News From The Rumors-Of-Demise Department
Last week jazz writer and blogger Terry Teachout wrote an article in the Wall Street Journal that cited some rather depressing numbers concerning jazz audiences. According to a recent National Endowment for the Arts survey, over the past 25 years the jazz audience has gotten older and smaller. And what does that lead to? Severe crankiness!
There are a number of recurring topics in the jazz world that kick up a fair amount of dust every year or two. We have the recurring topic of “best jazz albums ever,” for example (more on that in another post). “Jazz death,” to invoke the late, great Lester Bowie, is certainly another.
The Enthusiasts Respond
Yet whatever the size of the jazz audience, it has managed to retain its passion, and Teachout’s piece has incited a great response from that enthusiastic bunch, not only on the Wall Street Journal site but across the jazz blogosphere. A few:
- Doug Ramsey wrote a few thoughtful reflections on the appalling decline of arts education in the schools, as well as the changing nature of media communication.
- A Blog Supreme rejoined with an “is-that-all-there-is” post.
- Howard Mandel wrote a barricades-rattling riposte citing an increase in jazz-studies enrollment.
- Jazz critic Larry Kart has a hard time buying the NEA stats for previous years in the first place.
Ironically enough, the latest Arbitron public radio ratings show that the jazz format gained ground with 18-24 year-olds last year. Possibly this is an outlier, but it’s worth mentioning in light of the NEA study’s alarm bells about declining interest among youth.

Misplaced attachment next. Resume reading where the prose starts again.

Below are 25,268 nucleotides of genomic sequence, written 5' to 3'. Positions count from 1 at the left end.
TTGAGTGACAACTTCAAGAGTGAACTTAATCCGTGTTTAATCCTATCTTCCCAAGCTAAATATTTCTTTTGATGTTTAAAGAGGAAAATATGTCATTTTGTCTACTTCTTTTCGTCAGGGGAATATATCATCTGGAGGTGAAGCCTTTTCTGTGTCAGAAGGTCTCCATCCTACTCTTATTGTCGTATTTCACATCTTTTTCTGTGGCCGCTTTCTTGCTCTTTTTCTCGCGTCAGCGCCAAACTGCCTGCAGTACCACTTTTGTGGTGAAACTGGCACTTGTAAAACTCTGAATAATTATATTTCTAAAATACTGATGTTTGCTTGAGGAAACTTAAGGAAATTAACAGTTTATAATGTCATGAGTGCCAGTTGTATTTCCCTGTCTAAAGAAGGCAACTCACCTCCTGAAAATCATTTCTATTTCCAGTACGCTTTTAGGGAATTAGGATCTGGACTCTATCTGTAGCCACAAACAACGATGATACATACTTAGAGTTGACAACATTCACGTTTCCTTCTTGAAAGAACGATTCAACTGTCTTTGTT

At any rate, the topic of “jazz death” often sets off a quest to provide The Answer, some overlooked problem or solution that could send things swinging again. It can also inspire some to rise in defense of the music’s status and proclaim its steadfast well-being. (There’s also the ever-present, anecdotal “Hey, I was at a Dixieland/neo-bop/free-jazz gig last week, and man was the joint jumpin’,” etc.) All of the writers listed above make valid, worthwhile points in their takes on Teachout and the NEA survey. Ramsey, for example, concludes by saying he doesn’t have an answer; As the Arbitron ratings show, young people are still getting hip to it somehow, evidently.
What Is ‘Success’?
But here’s one question: what will be jazz’s definition of success when it comes to music sales, concert attendance, and so on? The genre has been suffering from comparisons to pop music ever since the Beatles hit. Furthermore, CD sales for artists of all genres are in free-fall right now. I’ve sometimes thought (undoubtedly with some company) that the demise of jazz at major labels may ultimately be a good thing: What with the preponderance of self-released titles now coming out, with so much interesting music being made, one of the biggest challenges for a music-lover is finding the time to listen to it all. The jazz blogosphere has changed things for the better as well, making music, criticism and publicity much easier to access for jazz listeners all over the world. It’s not all gloom and darkness out there.
My advice, my answer: We should give up on ever bringing the big bands back. Let’s not set our expectations of jazz’s future by what it was in the past. I love the music of 1945-1990, the era that Night Lights covers; it was an age of wonders in jazz. But life and music will keep moving on in ways that won’t conform with our own personal wishes.
Jazz as we know it today will survive, I think, to a large degree in much the same way that it has for the past 25 years – that is, with occasional surges and blips of popularity and decline, operating at a marginal level, commercially speaking. But jazz as a creative force will move in ways which we may find hard to anticipate. Or, as my friend Jim Sangrey noted, “Maybe jazz has to die in order to live.”